Trip Frequently Asked Questions
Citizens of the European Community, the United States, Switzerland, England, Canada, Australia, Japan and most other countries need a passport valid for at least 6 months after arrival for entering Ecuador. Please check with your embassy for latest information.
On your flight an international embarkation card is obtainable on which you indicate, besides personal data, that you are entering as a tourist for a maximum stay of three months. Herewith you apply for a stay permit of three months. Please keep the copy of your embarkation card, because you might need it for your departure.
Can you extend your stay to longer than three months?
You can extend this stay permit three times, each time for one month more; this can be done in Quito, Manta or Guayaquil. This means that you can stay in Ecuador for six months as a tourist. If you wish to stay longer it is necessary to contact the Ecuadorian embassy in your home country in advance (see useful links/addresses) in order to apply for a visa.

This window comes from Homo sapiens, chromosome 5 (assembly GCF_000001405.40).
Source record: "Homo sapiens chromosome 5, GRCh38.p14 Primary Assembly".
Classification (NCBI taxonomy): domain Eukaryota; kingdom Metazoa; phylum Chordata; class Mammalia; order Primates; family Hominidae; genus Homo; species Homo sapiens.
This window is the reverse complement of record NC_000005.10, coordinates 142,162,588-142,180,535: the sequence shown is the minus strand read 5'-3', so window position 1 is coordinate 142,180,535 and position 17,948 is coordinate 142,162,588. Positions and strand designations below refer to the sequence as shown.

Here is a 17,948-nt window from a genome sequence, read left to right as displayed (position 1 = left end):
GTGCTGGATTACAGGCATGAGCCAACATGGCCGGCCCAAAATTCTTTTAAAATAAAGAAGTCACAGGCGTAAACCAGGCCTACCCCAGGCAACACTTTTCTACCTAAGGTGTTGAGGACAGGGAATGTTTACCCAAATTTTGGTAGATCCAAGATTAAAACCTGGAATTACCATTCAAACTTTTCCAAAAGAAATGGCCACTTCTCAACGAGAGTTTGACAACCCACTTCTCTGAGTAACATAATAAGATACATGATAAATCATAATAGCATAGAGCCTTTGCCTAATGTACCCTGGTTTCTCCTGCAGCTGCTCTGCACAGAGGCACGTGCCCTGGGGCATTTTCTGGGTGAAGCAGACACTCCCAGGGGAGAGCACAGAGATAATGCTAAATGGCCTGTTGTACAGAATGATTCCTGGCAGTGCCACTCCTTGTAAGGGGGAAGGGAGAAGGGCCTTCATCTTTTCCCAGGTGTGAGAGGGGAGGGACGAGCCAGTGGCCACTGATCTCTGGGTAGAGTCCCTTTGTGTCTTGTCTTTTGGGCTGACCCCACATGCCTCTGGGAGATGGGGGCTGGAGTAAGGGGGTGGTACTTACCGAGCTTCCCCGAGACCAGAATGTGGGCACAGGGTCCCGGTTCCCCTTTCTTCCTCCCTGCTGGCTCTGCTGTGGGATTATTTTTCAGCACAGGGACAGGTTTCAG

Ecuador doesn´t require any vaccinations, although we highly recommend updating your tetanus, polio and typhoid vaccinations as well as a hepatitis A vaccination. Yellow fever is recommended if you´d like to travel to the north-coast (Province of Esmeraldas) or several parts of the Orient.
Malaria medication is only necessary if you´d like to travel to the jungle in Ecuador or the north-coast (Province of Esmeraldas). We recommend taking a prophylaxis with you, for example Lariam, but you might buy those things in Ecuador much cheaper than in your home-country. Of course, as it is the case in any travelling outside of your own country, you should have good travel insurance and know how to use it, in case you should need it. Make sure your visit your GP well in advance of your trip for advice on vaccinations and medications.
Bars: beer costs between 1 US$ and 2, 50 $, cocktails between 2US$ and 3 US$.
- Pre departure information pack
- Research Materials
- Local Co-ordinators to supervise research tasks
- Warm welcome: Quito Briefing on Arrival
- Flights international and flights to the Galapagos
- Park Fees
- airport pickup in Galapagos
- Accommodation in Quito for the briefing